Most of us will buy a guidebook or go online to get the most out of our time when visiting a new city. But often there’s just too much information. Wouldn’t it be nice to simply be told the top places to stay, eat and drink. That’s where Define Fine Travel books could come to the rescue. Not only do you get the best recommendations but the books are a work of art themselves.

I spoke to Veronika Blomgren, a designer and architect, who created the guides with her photographer husband, Nikola Kostic. I asked what sets her guides apart from the others. Veronika explained, “Everybody who goes to Barcelona, or to Paris, or to London normally goes for a weekend or three days. And for this, all you need to know is where to stay, where to eat, where to shop and where to experience something unique. You also want to do it the way the locals do it. We are very selective and our recommendations are based on beauty, design and quality.”

Veronika said most guidebooks she’s used in the past gave too much information and too much choice, so it becomes difficult to know what to do. You have to do all this research yourself before making a simple decision about where to go for dinner. It’s very stressful,” she said. “So what we try to do is make the choice very simple. We don’t recommend 25 hotels. We choose a maximum of five or seven in a city. We don’t recommend 50 restaurants or 200 shops. Our choice is very simple but we guarantee you’ll have a unique experience.”


The guides themselves are beautifully designed with fantastic photography. They look very different to the rest of the market and you won’t feel self-conscious carrying one in your handbag. “It’s basically a photo album about beautifully designed places in each city with very personal comments describing each place,” Veronika told me. “Some people have said they look a bit like a bible, with black leather binding and golden letters, which makes it seem more luxurious.”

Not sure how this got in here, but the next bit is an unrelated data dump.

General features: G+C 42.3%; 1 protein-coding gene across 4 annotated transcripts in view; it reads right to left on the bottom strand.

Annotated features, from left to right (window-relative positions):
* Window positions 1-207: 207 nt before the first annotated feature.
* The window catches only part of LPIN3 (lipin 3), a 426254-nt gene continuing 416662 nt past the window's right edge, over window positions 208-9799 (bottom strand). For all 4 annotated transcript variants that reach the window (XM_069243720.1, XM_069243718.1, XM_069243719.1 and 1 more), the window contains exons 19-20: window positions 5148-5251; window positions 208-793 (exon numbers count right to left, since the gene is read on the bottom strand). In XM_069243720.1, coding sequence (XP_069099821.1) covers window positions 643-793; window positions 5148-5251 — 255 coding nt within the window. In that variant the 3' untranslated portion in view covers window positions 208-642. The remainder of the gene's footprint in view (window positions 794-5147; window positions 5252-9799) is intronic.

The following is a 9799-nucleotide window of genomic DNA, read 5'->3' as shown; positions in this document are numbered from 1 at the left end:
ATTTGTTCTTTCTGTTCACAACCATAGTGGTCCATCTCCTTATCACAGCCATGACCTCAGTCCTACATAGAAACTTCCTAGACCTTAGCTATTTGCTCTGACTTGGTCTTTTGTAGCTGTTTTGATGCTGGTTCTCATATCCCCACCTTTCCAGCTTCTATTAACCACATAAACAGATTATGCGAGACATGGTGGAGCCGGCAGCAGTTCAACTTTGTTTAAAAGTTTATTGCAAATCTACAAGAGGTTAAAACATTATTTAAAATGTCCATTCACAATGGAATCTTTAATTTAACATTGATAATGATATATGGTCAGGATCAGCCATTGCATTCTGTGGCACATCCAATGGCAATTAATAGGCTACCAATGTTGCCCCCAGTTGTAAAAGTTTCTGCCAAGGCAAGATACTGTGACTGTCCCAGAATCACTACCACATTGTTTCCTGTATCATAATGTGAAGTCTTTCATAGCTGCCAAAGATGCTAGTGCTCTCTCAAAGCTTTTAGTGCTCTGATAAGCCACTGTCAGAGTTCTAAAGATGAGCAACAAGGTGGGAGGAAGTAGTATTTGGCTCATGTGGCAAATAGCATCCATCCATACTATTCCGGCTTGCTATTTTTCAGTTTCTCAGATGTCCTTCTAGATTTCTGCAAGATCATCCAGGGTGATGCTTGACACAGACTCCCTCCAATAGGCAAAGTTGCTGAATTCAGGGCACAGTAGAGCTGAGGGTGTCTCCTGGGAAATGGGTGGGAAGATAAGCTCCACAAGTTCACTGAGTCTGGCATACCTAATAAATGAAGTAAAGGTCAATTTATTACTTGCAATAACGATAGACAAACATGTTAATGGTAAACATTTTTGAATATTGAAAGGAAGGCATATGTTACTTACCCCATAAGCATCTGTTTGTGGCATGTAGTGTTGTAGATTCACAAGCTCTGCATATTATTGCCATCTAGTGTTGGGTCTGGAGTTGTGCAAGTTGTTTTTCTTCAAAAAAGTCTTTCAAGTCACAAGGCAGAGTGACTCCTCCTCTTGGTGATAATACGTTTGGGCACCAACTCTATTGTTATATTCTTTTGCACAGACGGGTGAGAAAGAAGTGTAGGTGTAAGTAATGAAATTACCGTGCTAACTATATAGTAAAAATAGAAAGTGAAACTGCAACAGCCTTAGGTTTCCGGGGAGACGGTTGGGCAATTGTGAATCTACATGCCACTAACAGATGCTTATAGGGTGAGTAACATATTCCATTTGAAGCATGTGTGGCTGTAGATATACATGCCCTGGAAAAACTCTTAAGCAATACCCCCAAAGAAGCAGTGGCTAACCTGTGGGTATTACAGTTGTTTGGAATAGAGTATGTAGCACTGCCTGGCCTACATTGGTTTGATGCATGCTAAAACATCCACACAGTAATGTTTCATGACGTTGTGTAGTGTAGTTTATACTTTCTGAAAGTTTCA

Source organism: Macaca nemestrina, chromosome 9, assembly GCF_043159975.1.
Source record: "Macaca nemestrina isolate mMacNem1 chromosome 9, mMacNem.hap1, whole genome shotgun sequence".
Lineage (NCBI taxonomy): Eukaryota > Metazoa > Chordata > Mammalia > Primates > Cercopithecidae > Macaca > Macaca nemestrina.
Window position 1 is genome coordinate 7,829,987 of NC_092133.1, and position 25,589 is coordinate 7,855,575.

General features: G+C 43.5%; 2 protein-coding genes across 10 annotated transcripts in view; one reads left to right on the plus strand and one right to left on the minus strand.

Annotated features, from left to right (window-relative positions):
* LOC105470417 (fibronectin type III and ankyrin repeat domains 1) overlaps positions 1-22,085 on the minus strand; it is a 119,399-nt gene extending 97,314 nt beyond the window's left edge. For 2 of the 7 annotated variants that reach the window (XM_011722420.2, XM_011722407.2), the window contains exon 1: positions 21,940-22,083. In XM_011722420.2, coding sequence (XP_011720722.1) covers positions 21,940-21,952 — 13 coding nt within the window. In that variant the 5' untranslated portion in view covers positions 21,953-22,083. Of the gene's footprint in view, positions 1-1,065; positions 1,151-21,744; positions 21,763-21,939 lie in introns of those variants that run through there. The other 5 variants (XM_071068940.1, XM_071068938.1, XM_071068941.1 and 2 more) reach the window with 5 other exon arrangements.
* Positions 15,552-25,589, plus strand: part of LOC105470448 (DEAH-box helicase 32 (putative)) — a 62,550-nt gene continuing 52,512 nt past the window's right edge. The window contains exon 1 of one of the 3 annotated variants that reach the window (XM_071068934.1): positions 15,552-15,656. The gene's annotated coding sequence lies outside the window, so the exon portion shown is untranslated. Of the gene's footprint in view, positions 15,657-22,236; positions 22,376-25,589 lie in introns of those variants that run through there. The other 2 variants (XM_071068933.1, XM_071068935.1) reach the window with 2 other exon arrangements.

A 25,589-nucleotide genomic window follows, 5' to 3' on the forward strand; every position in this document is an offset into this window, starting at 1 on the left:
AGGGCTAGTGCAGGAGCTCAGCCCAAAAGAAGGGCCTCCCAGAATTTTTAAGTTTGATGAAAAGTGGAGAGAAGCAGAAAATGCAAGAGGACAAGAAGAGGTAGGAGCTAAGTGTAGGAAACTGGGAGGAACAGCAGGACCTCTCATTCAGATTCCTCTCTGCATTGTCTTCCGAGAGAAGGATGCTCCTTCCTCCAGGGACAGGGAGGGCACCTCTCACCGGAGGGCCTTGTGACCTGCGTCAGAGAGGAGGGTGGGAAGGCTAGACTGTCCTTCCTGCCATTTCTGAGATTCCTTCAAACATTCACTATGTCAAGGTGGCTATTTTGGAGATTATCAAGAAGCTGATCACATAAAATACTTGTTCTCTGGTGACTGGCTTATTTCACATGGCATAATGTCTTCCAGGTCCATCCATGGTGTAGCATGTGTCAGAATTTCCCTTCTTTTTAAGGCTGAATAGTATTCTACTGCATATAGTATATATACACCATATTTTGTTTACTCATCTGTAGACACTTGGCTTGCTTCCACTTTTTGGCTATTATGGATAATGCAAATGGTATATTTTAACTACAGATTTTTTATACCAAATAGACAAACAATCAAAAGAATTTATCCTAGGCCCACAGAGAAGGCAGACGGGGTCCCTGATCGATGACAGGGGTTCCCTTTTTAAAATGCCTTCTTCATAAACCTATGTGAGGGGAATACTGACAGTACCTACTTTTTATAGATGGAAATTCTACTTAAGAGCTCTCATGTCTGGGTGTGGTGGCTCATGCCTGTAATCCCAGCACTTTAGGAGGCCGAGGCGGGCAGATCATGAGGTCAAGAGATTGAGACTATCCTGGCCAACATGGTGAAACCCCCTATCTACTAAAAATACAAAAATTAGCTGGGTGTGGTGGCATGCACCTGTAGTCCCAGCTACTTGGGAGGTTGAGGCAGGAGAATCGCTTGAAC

But even though the guides look expensive, Veronika told me they’re aimed at travellers on a range of budgets. “We don’t think you need to be rich to travel right so our recommendations are in all budget categories, from the most luxurious to the cheapest. If it’s food, it’ll be from fine dining to the best sandwiches. It’s not about budget it’s about taste.”

Veronica said they’ve tried to discover more unusual or one-off experiences that will remind people of the city they’re in. “What a real traveller is looking for is to experience it like the locals. We will never recommend a Chinese restaurant in Rome or an Italian restaurant in Hong Kong. We are always looking for those special places to make the experience unique and connected to that city.”

I asked whether the books were written with a particular type of traveller in mind, and Veronica gave a surprising answer. “They’re aimed at our friends,” she told me. “Our friends are all sorts of people from Russian Oligarchs to simple Indonesian villagers who may have the chance to visit Sydney once in their lifetime. They’re people who want to have fun and enjoy themselves in a way that will enrich their lives.”

One of Veronika’s favourite cities is Barcelona. So I asked her where I should stay and what should I do on a weekend break in the city? “They have amazing penthouses with roof top terraces, which are surprisingly affordable considering the way they look,” Veronika told me. “You should absolutely go to the restaurant Mordisco, where even a simple tomato tastes good. Try the Bar in the Convent, which is situated in a monastery and is very beautiful. Finally go to the Aire Spa – a medieval underwater baths complete with candlelight and a glass of champagne.”

The series currently covers Amsterdam, Barcelona, Rome, Stockholm, Moscow, St Petersburg, Hong Kong, Ho Chi Minh City, Buenos Aires, Sydney and Melbourne. They’re available online at

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